Many business audits occur randomly, but a variety of tax-return-related items are likely to raise red flags with the IRS and may lead to an audit. Here are a few examples:

Spring Cleaning: When Can You Purge Your Old Financial Records?

Feeling the urge to purge? April 18, 2017, was the deadline for individuals and C corporations to file their federal income tax returns for 2016 (or to file for an extension). Before you clear your filing cabinets of old financial records, however, it’s important to make sure you won’t be caught empty-handed if an IRS auditor contacts you.

Focusing on the Construction Needs of an Aging Population

With the leading edge of the Baby Boomer generation already past the age of 70, the next two decades will see a 90% surge in the number of people in this segment of the population.

As the ranks of Baby Boomers residing with their children or remaining independent continue to swell, housing demands are changing. There is a growing need for existing home renovations and new housing that accommodate the needs of this aging population. Where expectant parents baby-proof their homes, many residences now may need to be “senior proofed.” This poses challenges and opportunities for the construction industry.

The IRS is Warning Taxpayers About a Fake Tax Notice Email Scam

The IRS recently issued an alert for taxpayers to be on the lookout for fake emails being sent out claiming to contain CP2000 notices. A CP2000 is generated by the IRS Automated Underreporter Program when income reported from third-party sources, such as an employer, does not match the income reported on the tax return. It provides extensive instructions to taxpayers about what to do if they agree or disagree with the determination that additional tax is owed.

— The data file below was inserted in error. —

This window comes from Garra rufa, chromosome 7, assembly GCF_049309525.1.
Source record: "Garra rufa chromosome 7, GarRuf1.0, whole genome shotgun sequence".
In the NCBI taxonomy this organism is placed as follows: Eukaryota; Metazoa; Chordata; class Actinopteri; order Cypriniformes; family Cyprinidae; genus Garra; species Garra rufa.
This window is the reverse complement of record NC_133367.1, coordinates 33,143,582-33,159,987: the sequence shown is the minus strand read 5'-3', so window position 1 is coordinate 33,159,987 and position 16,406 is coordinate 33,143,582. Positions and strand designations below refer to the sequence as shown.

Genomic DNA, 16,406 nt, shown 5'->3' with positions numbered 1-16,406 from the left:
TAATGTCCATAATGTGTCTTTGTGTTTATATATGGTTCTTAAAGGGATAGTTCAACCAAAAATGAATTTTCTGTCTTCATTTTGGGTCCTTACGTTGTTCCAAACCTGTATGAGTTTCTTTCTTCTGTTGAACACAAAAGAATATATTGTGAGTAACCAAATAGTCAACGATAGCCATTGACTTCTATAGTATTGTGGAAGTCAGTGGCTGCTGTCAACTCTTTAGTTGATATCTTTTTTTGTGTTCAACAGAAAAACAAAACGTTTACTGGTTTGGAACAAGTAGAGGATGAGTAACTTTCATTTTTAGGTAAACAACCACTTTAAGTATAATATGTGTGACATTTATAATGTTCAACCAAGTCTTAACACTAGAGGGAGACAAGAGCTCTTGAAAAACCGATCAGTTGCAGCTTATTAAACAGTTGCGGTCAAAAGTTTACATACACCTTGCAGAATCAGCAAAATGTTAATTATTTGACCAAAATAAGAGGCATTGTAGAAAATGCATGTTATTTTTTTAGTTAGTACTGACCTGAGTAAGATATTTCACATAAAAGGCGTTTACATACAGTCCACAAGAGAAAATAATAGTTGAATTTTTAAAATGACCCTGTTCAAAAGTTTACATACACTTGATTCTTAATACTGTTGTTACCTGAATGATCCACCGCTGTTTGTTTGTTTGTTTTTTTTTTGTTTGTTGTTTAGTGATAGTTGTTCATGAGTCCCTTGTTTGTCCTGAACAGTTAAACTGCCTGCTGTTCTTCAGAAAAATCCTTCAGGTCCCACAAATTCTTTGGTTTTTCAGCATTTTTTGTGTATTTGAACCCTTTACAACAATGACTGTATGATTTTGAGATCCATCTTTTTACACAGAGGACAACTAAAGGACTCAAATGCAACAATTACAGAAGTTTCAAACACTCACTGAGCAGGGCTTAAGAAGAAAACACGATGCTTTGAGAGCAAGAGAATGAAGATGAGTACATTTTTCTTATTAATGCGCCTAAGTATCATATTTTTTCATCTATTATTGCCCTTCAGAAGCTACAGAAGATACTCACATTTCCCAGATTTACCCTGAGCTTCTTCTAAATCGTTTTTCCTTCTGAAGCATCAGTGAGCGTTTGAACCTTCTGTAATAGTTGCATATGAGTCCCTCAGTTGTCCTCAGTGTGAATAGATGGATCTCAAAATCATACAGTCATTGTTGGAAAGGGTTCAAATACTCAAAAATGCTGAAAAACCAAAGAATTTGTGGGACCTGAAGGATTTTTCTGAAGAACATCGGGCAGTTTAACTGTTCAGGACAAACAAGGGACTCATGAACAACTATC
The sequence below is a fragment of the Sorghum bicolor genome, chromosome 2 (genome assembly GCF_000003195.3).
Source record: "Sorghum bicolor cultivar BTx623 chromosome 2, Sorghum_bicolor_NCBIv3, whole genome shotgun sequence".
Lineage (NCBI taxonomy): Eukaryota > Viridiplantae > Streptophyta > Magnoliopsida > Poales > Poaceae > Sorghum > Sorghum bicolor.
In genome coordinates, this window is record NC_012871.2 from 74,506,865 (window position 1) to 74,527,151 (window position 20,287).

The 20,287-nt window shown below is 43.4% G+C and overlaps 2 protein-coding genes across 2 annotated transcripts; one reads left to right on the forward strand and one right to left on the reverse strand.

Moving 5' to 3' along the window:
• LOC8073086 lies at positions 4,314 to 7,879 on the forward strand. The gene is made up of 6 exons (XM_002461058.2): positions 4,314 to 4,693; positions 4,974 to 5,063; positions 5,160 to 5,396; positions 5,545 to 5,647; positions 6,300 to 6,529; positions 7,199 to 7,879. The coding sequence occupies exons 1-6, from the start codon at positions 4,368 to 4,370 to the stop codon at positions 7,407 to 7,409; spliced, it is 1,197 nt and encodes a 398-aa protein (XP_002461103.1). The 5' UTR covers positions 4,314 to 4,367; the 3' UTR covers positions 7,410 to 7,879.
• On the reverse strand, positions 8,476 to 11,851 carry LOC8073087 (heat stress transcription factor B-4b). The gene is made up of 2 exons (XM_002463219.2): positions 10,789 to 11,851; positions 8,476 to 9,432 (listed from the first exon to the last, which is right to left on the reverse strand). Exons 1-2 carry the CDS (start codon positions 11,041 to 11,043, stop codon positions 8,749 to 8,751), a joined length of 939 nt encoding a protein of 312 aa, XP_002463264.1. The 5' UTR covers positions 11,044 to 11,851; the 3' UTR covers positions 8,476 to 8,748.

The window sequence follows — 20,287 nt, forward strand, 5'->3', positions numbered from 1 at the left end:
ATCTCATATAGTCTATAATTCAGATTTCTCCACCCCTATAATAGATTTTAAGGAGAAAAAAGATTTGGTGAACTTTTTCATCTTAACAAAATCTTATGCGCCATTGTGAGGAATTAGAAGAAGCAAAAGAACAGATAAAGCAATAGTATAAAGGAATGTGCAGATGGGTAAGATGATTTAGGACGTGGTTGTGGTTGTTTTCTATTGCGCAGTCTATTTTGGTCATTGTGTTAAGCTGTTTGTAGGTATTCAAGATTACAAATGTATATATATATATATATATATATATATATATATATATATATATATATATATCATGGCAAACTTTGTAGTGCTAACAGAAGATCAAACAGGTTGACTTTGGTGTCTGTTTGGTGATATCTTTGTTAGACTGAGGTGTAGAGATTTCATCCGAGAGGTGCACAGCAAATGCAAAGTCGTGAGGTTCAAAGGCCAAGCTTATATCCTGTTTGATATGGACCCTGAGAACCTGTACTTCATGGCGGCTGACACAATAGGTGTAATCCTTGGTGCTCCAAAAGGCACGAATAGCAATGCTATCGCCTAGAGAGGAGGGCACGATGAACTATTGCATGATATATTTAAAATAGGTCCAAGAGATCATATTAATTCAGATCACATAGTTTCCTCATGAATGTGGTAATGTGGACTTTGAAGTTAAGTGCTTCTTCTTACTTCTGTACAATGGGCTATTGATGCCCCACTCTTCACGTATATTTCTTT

Three Tax-Smart Strategies for Giving

It’s the goal of many Americans to pass wealth to the next generation. To maximize what goes to your loved ones vs. Uncle Sam, you need to carefully plan your gifts.

Giving away assets during your life will help reduce the size of your taxable estate, which is beneficial if you have a large estate that could be subject to estate taxes. For 2016, the lifetime gift and estate tax exemption is $5.45 million (twice that for married couples with proper estate planning strategies in place).

Have You Recently Received a Layoff Notice? What Are the First Steps You Should Take?

Receiving a Layoff Notice
No matter the situation, leaving a job is an emotional and intimidating experience. It is especially terrifying when it wasn’t something you had planned for ahead of time. However, there are steps you can take to aid in your financial well-being and peace of mind. The sooner these important items are handled, the better.

Should You Make a “Charitable IRA Rollover” in 2016

Last year a break valued by many charitably inclined retirees was made permanent: the charitable IRA rollover. If you’re age 70½ or older, you can make direct contributions — up to $100,000 annually — from your IRA to qualified charitable organizations without owing any income tax on the distributions.